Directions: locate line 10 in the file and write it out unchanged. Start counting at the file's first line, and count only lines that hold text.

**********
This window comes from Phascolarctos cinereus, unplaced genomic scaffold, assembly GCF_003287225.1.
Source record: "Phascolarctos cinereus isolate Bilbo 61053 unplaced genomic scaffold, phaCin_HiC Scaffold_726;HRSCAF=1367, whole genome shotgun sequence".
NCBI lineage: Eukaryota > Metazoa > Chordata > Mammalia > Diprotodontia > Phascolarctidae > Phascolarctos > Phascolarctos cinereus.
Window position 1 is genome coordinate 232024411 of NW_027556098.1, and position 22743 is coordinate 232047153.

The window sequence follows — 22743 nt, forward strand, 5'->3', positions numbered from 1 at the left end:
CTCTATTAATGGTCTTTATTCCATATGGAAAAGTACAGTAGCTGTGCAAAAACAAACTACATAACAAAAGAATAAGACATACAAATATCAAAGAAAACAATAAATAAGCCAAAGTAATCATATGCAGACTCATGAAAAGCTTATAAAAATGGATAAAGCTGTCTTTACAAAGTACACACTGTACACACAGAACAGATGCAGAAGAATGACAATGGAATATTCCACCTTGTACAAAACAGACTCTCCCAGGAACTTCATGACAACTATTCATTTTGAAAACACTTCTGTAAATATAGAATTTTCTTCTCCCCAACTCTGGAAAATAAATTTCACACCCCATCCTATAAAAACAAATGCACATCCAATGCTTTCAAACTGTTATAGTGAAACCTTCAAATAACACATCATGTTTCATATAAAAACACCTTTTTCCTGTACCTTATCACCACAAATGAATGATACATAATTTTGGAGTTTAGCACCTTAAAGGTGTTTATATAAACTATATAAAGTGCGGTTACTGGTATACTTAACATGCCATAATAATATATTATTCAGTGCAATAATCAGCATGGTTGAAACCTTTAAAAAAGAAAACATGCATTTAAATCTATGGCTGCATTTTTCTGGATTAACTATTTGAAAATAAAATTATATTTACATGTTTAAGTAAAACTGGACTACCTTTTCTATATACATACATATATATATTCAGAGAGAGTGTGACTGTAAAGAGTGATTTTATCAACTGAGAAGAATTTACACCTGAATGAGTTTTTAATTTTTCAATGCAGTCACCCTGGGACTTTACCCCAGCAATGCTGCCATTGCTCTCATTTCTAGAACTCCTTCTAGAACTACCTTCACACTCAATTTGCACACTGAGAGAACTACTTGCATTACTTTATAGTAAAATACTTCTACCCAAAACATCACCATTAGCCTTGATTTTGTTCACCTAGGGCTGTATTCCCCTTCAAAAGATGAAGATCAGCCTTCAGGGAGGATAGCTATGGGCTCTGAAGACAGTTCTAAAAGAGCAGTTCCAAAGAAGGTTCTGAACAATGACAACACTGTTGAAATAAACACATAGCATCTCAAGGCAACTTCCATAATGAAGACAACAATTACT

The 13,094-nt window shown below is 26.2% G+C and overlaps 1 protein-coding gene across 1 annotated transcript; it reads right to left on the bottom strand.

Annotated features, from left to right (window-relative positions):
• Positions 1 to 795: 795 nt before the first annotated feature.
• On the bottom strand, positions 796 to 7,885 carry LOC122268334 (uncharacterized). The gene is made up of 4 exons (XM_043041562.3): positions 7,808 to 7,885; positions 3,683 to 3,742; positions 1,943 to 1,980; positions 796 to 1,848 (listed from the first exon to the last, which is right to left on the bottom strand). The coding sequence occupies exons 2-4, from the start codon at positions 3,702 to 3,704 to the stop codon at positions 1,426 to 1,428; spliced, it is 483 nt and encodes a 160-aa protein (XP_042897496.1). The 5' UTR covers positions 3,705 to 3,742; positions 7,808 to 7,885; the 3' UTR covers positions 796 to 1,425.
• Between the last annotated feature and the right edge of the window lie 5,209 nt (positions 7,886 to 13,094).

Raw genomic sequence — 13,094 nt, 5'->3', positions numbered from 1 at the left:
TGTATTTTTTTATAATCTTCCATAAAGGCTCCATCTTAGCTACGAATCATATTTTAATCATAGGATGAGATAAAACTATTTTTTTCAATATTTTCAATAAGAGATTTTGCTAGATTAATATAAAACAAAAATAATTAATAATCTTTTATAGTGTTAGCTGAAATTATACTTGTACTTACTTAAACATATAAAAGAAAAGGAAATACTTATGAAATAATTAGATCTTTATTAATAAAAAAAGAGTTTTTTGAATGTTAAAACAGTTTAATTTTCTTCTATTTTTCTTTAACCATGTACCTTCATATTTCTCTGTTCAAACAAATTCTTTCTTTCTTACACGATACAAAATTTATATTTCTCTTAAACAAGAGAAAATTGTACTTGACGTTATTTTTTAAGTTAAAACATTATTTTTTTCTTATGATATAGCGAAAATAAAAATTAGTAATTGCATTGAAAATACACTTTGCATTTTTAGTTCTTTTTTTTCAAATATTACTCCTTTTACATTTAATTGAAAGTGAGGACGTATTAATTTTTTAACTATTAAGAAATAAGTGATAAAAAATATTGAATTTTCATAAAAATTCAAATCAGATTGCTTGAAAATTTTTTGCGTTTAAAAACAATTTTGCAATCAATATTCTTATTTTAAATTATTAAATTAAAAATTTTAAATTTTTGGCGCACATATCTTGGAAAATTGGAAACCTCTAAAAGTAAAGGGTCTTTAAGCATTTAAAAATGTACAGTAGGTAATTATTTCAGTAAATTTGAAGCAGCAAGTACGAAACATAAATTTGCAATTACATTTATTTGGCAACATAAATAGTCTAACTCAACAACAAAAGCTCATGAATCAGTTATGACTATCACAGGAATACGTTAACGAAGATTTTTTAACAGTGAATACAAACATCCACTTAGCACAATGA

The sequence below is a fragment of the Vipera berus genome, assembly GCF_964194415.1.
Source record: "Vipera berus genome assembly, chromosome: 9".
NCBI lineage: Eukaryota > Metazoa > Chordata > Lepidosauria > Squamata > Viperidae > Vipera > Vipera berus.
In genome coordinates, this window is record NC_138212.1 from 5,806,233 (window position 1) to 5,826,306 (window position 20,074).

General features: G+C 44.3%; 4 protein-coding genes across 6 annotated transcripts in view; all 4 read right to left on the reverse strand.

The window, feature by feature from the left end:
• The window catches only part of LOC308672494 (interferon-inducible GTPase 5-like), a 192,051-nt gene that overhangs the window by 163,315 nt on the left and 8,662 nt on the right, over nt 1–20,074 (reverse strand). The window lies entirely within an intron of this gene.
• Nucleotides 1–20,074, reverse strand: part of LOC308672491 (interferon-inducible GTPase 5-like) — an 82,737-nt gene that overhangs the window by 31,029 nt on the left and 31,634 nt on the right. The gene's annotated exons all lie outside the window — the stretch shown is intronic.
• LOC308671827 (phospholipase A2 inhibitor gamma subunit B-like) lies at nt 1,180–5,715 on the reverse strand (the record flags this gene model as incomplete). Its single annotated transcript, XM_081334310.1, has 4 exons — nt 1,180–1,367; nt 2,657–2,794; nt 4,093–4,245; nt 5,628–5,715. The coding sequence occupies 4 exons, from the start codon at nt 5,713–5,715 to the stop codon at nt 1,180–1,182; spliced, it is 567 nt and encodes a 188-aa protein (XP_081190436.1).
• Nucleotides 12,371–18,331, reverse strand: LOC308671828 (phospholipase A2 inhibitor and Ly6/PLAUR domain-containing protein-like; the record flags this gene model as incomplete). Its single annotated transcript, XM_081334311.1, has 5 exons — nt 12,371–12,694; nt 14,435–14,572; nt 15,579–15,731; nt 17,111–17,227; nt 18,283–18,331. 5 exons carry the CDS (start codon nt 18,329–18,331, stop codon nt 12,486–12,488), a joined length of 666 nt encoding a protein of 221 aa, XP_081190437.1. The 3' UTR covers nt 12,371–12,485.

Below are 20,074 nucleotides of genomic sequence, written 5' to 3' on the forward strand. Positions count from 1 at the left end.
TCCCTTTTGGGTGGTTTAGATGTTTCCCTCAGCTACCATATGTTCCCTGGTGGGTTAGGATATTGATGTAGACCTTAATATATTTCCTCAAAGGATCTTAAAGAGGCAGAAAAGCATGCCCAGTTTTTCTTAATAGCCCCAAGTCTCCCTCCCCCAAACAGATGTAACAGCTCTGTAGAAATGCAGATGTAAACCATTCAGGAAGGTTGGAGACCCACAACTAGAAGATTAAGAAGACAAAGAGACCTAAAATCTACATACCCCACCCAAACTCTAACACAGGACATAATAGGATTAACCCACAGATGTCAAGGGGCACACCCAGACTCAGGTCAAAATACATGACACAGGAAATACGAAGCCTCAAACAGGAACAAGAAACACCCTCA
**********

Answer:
• On the bottom strand, positions 796 to 7,885 carry LOC122268334 (uncharacterized). The gene is made up of 4 exons (XM_043041562.3): positions 7,808 to 7,885; positions 3,683 to 3,742; positions 1,943 to 1,980; positions 796 to 1,848 (listed from the first exon to the last, which is right to left on the bottom strand). The coding sequence occupies exons 2-4, from the start codon at positions 3,702 to 3,704 to the stop codon at positions 1,426 to 1,428; spliced, it is 483 nt and encodes a 160-aa protein (XP_042897496.1). The 5' UTR covers positions 3,705 to 3,742; positions 7,808 to 7,885; the 3' UTR covers positions 796 to 1,425.